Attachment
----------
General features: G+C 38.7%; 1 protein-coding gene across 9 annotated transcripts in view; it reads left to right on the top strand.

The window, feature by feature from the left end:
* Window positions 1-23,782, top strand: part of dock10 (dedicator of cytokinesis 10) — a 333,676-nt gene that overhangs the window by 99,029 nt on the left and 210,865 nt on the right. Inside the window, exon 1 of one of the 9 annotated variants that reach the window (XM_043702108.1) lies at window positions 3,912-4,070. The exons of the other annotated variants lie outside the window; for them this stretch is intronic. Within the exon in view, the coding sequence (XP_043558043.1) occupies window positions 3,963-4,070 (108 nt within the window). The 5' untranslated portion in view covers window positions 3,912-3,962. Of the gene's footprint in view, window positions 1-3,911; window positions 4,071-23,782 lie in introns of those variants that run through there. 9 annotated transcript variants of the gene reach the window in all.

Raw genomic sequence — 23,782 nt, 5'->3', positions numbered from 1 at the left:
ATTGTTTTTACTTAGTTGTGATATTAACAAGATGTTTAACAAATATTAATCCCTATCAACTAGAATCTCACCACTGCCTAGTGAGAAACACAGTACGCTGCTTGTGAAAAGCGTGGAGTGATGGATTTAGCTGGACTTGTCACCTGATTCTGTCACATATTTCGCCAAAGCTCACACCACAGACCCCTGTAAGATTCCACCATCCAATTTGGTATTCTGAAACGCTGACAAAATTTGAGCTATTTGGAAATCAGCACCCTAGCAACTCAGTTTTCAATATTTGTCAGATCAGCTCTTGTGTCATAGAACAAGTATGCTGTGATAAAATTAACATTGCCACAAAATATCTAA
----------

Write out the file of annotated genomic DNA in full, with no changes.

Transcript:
General features: G+C 38.7%; 1 protein-coding gene across 9 annotated transcripts in view; it reads left to right on the top strand.

The window, feature by feature from the left end:
* Window positions 1-23,782, top strand: part of dock10 (dedicator of cytokinesis 10) — a 333,676-nt gene that overhangs the window by 99,029 nt on the left and 210,865 nt on the right. Inside the window, exon 1 of one of the 9 annotated variants that reach the window (XM_043702108.1) lies at window positions 3,912-4,070. The exons of the other annotated variants lie outside the window; for them this stretch is intronic. Within the exon in view, the coding sequence (XP_043558043.1) occupies window positions 3,963-4,070 (108 nt within the window). The 5' untranslated portion in view covers window positions 3,912-3,962. Of the gene's footprint in view, window positions 1-3,911; window positions 4,071-23,782 lie in introns of those variants that run through there. 9 annotated transcript variants of the gene reach the window in all.

Raw genomic sequence — 23,782 nt, 5'->3', positions numbered from 1 at the left:
ATTGTTTTTACTTAGTTGTGATATTAACAAGATGTTTAACAAATATTAATCCCTATCAACTAGAATCTCACCACTGCCTAGTGAGAAACACAGTACGCTGCTTGTGAAAAGCGTGGAGTGATGGATTTAGCTGGACTTGTCACCTGATTCTGTCACATATTTCGCCAAAGCTCACACCACAGACCCCTGTAAGATTCCACCATCCAATTTGGTATTCTGAAACGCTGACAAAATTTGAGCTATTTGGAAATCAGCACCCTAGCAACTCAGTTTTCAATATTTGTCAGATCAGCTCTTGTGTCATAGAACAAGTATGCTGTGATAAAATTAACATTGCCACAAAATATCTAA